DONATIONS to UK charities plummeted by 20 per cent over the last year according to a new report – and the pinch is being felt in Swindon.

The public gave £1.7bn less, according to a survey of by the Charities Aid Foundation and the National Council for Voluntary Organisations.

The amount fell from £11bn to £9.3bn between 2011 and 2012, a fall of £2.3bn when adjusted for inflation, the study said.

The numbers donating dropped, along with the amounts they gave – from an average of £11 to £10 a month per person.

A spokesman for Wroughton-based Prospect Hospice said: “We have seen a drop in income and with some events we put on we are having to work twice as hard for every penny.

“We anticipated this a couple of years ago and opened more shops to offset a drop in income.

“We are looking for new fundraising ideas to provide for the 1,800 patients each year.”

The drop is the biggest one-year fall since the survey began eight years ago.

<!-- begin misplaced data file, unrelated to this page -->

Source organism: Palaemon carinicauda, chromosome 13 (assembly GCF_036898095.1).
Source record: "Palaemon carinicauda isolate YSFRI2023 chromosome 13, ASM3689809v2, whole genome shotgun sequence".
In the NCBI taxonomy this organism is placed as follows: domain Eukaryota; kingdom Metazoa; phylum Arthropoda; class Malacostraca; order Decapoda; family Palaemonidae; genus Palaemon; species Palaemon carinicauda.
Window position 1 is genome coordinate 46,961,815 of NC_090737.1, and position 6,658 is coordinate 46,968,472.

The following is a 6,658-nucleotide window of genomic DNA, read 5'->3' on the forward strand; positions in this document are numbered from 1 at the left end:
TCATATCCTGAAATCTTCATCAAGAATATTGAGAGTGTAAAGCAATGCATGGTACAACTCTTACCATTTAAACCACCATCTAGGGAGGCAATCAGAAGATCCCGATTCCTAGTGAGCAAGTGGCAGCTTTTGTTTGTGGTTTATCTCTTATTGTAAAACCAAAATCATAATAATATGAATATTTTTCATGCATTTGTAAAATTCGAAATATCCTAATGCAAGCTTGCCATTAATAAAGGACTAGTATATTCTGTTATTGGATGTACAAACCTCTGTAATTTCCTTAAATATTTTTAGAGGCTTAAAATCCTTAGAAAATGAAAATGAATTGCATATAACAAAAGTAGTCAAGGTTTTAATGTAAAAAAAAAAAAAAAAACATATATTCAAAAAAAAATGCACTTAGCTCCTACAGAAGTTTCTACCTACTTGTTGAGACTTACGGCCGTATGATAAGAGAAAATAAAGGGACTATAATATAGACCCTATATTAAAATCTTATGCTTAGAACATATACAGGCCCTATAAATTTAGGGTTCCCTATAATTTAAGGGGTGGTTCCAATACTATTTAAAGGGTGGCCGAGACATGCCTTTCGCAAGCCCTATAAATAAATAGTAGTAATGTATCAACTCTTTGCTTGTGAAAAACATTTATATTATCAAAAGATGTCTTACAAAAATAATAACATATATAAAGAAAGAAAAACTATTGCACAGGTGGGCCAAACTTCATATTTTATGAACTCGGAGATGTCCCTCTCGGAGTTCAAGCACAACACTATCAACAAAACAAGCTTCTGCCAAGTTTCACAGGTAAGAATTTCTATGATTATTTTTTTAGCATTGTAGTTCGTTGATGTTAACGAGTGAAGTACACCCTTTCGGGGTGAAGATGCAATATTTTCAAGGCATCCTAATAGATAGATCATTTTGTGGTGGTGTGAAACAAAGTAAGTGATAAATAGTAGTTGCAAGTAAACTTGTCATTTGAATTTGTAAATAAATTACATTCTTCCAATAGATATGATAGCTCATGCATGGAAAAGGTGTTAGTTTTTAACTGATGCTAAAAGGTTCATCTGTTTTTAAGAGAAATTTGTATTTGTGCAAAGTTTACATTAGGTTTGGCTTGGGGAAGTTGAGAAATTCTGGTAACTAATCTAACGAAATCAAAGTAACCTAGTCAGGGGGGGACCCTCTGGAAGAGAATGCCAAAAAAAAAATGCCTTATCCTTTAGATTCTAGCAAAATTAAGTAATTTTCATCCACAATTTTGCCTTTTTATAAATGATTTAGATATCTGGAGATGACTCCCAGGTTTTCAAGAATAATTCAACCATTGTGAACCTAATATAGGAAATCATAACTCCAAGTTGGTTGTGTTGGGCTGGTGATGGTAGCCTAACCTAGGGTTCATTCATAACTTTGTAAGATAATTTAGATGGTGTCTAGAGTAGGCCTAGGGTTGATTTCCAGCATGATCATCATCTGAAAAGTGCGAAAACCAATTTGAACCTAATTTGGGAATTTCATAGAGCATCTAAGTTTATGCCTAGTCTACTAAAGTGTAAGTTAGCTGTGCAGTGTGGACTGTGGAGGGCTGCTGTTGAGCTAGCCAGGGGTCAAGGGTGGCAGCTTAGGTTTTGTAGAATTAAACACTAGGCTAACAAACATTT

John Low, the chief executive of the Charities Aid Foundation, said: “The drop in giving is worrying for charities which rely on donations to provide vital services.

Combined with public spending cuts this represents a potentially severe blow for many charities.

“We hope the fall in giving shown in our survey is a temporary decline and not the start of a damaging trend.

“If donations continue to fall, many charities will face difficulties carrying on their work and the people they serve will suffer.

“Britain remains one of the world’s most generous nations. But cash is tight for everyone and people are finding it harder and harder to find money to give to charity.

“It is vital that Government, businesses and the public back Britain’s charities so they carry on their work in these tough times.”